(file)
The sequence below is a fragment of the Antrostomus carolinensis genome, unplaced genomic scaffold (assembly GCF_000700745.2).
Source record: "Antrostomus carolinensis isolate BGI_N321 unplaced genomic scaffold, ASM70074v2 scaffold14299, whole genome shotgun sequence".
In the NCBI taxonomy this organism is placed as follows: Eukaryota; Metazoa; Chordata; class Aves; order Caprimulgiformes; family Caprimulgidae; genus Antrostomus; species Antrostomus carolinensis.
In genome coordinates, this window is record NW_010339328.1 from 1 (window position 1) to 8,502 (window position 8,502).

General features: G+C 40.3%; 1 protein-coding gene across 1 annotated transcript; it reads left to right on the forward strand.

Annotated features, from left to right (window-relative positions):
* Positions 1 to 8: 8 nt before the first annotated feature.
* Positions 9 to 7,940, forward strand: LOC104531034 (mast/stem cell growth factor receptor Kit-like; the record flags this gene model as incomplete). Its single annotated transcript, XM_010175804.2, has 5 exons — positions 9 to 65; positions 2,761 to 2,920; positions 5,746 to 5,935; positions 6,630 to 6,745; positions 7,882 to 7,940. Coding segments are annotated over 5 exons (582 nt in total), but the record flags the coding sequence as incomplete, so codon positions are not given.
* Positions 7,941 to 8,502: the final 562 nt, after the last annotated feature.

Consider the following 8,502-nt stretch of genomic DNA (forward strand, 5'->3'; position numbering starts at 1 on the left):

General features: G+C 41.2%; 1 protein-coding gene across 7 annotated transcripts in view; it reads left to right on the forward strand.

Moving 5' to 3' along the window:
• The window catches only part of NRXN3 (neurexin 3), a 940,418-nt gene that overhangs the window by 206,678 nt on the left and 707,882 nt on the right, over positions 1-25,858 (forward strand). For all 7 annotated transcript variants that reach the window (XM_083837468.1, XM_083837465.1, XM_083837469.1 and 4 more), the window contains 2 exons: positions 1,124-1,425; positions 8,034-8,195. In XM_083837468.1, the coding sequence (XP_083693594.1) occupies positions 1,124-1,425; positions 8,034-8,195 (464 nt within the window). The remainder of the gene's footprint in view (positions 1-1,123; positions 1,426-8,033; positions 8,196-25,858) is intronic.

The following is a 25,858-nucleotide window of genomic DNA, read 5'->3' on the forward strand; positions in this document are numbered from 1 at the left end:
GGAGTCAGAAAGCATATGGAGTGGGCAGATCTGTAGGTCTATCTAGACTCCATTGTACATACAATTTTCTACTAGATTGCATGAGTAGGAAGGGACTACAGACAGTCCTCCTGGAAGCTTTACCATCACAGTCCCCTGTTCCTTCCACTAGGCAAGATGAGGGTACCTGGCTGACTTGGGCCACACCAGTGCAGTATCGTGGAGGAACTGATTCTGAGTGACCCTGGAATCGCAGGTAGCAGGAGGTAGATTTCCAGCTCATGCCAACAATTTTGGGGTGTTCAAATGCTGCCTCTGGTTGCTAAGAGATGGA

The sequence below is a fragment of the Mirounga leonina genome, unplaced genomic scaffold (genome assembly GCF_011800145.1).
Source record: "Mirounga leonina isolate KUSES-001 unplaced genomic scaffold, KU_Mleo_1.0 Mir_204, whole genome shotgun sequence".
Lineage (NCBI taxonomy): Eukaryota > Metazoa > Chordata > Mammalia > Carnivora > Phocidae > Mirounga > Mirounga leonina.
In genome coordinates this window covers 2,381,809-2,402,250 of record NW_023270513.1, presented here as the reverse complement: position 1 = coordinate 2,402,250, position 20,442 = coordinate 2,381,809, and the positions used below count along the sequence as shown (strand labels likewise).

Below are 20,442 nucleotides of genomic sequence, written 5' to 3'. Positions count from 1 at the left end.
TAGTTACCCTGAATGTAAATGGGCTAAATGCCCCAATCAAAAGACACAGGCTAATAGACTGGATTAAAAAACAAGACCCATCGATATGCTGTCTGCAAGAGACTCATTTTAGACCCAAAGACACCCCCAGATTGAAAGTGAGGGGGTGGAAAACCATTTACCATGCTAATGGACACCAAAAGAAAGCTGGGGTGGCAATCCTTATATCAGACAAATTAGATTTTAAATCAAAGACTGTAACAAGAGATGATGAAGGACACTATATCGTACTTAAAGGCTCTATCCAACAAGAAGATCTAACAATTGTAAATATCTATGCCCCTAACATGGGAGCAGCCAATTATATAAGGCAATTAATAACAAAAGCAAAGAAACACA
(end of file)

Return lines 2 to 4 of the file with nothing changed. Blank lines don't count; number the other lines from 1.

Source record: "Antrostomus carolinensis isolate BGI_N321 unplaced genomic scaffold, ASM70074v2 scaffold14299, whole genome shotgun sequence".
In the NCBI taxonomy this organism is placed as follows: Eukaryota; Metazoa; Chordata; class Aves; order Caprimulgiformes; family Caprimulgidae; genus Antrostomus; species Antrostomus carolinensis.
In genome coordinates, this window is record NW_010339328.1 from 1 (window position 1) to 8,502 (window position 8,502).